Chances are you’ve downloaded a preprint of a law review article or some other scholarly article from SSRN, the Social Science Research Network. It has become the leading U.S. repository for scholarly research papers across a broad range of disciplines, including law. But when SSRN was acquired last year by academic journal publisher Elsevier, a sibling company to LexisNexis, some scholars and information professionals became concerned that SSRN’s free access would eventually be locked behind a paywall (even though SSRN said otherwise) or exploited to mine and sell user data.

Aiming to ensure continued open access to legal scholarship, several academic and library groups joined forces in May to launch LawArXiv, a website devoted to preserving open access to legal scholarship. Uploading articles is free to the scholarly legal community and all uploaded content is freely accessible to the public.

The site’s collection of articles is still small — fewer than 250 articles so far. Needless to say, that number should grow as more scholars begin to use the site. Users can search the site for articles or browse them by titles and subject.

LawArXiv was developed by the Cornell Law Library in collaboration with three law library organizations:

“The legal academy needs a truly open repository for legal scholarship, with a long-term commitment to the many communities it serves: scholars, students, lawyers, and the public,” said James Grimmelmann, professor at Cornell Law School, in a press release announcing LawArXiv’s launch. “Now it has one, and we’re proud to be at the forefront of this sustainable open-access movement.”

LawArXiv is hosted on a platform hosted by the Center for Open Science and developed for publication of scientific scholarship. In an interview published on the Scholastica blog, Femi Cadmus, law librarian and associate dean for library services at Cornell, said that plans are in place to make the platform more intuitive for legal scholars and researchers.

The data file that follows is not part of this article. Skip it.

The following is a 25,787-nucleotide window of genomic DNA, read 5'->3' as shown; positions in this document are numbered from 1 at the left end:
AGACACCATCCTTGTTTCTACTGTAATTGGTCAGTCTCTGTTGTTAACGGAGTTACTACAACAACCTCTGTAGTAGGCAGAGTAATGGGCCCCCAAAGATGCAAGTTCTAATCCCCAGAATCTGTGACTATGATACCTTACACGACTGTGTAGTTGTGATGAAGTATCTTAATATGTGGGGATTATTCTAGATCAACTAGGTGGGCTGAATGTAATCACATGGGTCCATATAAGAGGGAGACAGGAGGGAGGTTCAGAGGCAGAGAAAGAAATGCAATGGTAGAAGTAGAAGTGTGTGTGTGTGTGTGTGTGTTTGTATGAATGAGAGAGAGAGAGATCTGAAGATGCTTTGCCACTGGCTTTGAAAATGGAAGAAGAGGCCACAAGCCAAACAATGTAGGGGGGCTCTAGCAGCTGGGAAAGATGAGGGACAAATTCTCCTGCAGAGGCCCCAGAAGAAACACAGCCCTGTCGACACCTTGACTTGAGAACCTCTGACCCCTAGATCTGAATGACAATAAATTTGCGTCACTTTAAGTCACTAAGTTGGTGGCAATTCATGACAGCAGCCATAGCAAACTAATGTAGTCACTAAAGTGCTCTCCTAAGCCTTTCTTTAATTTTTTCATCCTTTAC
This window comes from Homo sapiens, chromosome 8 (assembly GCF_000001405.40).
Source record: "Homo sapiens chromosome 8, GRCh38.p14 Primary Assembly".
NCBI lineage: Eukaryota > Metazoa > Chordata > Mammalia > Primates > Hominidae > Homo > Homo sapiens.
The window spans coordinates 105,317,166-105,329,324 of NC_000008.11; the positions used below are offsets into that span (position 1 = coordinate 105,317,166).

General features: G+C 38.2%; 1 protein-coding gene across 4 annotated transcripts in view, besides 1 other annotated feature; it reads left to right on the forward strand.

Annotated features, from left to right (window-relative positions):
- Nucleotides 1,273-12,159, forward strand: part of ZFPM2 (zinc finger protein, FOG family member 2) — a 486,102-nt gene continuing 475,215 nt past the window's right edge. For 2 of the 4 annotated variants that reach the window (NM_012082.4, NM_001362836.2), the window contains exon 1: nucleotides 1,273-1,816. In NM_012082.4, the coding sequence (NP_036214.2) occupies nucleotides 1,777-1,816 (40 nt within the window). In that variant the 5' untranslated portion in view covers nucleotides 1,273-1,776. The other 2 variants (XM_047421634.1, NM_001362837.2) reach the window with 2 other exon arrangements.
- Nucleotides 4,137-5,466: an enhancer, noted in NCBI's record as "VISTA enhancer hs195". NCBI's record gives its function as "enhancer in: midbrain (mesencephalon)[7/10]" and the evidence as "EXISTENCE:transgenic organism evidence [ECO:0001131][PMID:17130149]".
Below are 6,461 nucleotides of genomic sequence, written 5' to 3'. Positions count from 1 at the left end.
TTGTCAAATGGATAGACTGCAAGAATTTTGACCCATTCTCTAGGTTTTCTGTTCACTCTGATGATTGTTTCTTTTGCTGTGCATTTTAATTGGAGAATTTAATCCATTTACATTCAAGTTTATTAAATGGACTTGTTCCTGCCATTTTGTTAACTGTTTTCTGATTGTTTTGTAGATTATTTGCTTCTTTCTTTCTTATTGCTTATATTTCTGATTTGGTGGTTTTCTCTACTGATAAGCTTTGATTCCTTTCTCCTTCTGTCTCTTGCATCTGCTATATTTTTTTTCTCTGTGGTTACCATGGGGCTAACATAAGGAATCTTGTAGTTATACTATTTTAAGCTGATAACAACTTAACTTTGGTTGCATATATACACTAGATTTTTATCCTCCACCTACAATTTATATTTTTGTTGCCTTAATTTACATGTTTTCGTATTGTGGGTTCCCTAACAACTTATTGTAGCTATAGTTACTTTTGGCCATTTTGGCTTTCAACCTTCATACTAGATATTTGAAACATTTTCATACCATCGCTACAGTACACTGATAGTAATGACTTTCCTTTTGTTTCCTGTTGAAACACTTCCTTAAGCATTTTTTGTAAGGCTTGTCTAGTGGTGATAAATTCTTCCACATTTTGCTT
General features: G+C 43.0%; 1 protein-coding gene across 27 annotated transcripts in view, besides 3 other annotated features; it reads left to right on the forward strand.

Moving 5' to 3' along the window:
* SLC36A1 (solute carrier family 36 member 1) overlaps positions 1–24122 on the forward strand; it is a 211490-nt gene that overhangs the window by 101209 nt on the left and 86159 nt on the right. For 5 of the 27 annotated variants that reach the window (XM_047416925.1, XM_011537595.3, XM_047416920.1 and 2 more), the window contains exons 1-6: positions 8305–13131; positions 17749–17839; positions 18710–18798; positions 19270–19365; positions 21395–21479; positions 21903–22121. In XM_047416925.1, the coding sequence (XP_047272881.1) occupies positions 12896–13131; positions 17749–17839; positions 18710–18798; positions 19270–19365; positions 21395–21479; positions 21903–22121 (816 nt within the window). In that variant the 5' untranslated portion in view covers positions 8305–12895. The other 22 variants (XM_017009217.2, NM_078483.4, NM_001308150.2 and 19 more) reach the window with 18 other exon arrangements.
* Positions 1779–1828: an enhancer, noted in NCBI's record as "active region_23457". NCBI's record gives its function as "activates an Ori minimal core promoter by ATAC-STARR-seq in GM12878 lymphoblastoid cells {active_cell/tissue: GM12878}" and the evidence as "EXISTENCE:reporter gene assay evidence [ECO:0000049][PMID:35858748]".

She also said that LawArXiv’s advisory board is working to secure long-term funding to ensure continued support for the site. “Sustainability is of tremendous importance and while we have assurances for about 10 years grant funding through the Center for Open Science, we are also developing a strategy for a funding model which goes beyond that term.”

If you are interested in reading more about the genesis and mission of this site, I recommend reading Why LawArXiv? by LawArXiv administrator and Cornell librarian Margaret Jane Ambrose.

Photo of Bob Ambrogi Bob Ambrogi

Bob is a lawyer, veteran legal journalist, and award-winning blogger and podcaster. In 2011, he was named to the inaugural Fastcase 50, honoring “the law’s smartest, most courageous innovators, techies, visionaries and leaders.” Earlier in his career, he was editor-in-chief of several legal publications, including The National Law Journal, and editorial director of ALM’s Litigation Services Division.